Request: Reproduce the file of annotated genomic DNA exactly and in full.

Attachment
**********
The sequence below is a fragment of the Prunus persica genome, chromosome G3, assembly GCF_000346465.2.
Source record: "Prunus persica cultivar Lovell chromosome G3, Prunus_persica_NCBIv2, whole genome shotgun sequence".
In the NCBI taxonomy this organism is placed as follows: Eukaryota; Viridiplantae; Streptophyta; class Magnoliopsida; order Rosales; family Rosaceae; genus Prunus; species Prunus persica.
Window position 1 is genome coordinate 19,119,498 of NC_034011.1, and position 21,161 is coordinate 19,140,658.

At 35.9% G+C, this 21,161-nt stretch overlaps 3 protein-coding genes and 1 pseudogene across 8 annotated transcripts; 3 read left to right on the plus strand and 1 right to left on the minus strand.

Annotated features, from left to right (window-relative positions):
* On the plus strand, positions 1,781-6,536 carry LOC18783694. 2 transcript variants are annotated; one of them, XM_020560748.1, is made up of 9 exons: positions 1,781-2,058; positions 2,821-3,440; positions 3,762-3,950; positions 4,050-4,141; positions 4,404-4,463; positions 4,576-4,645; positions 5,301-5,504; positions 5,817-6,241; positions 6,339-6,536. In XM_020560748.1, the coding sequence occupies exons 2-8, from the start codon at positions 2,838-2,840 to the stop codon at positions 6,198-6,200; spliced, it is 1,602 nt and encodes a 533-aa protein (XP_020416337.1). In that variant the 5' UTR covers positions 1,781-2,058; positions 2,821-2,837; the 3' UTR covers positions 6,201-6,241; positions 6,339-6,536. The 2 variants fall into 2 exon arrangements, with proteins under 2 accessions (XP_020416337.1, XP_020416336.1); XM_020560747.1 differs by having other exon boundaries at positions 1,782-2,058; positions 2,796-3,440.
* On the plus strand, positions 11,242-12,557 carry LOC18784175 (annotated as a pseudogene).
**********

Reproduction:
The sequence below is a fragment of the Prunus persica genome, chromosome G3, assembly GCF_000346465.2.
Source record: "Prunus persica cultivar Lovell chromosome G3, Prunus_persica_NCBIv2, whole genome shotgun sequence".
In the NCBI taxonomy this organism is placed as follows: Eukaryota; Viridiplantae; Streptophyta; class Magnoliopsida; order Rosales; family Rosaceae; genus Prunus; species Prunus persica.
Window position 1 is genome coordinate 19,119,498 of NC_034011.1, and position 21,161 is coordinate 19,140,658.

At 35.9% G+C, this 21,161-nt stretch overlaps 3 protein-coding genes and 1 pseudogene across 8 annotated transcripts; 3 read left to right on the plus strand and 1 right to left on the minus strand.

Annotated features, from left to right (window-relative positions):
* On the plus strand, positions 1,781-6,536 carry LOC18783694. 2 transcript variants are annotated; one of them, XM_020560748.1, is made up of 9 exons: positions 1,781-2,058; positions 2,821-3,440; positions 3,762-3,950; positions 4,050-4,141; positions 4,404-4,463; positions 4,576-4,645; positions 5,301-5,504; positions 5,817-6,241; positions 6,339-6,536. In XM_020560748.1, the coding sequence occupies exons 2-8, from the start codon at positions 2,838-2,840 to the stop codon at positions 6,198-6,200; spliced, it is 1,602 nt and encodes a 533-aa protein (XP_020416337.1). In that variant the 5' UTR covers positions 1,781-2,058; positions 2,821-2,837; the 3' UTR covers positions 6,201-6,241; positions 6,339-6,536. The 2 variants fall into 2 exon arrangements, with proteins under 2 accessions (XP_020416337.1, XP_020416336.1); XM_020560747.1 differs by having other exon boundaries at positions 1,782-2,058; positions 2,796-3,440.
* On the plus strand, positions 11,242-12,557 carry LOC18784175 (annotated as a pseudogene).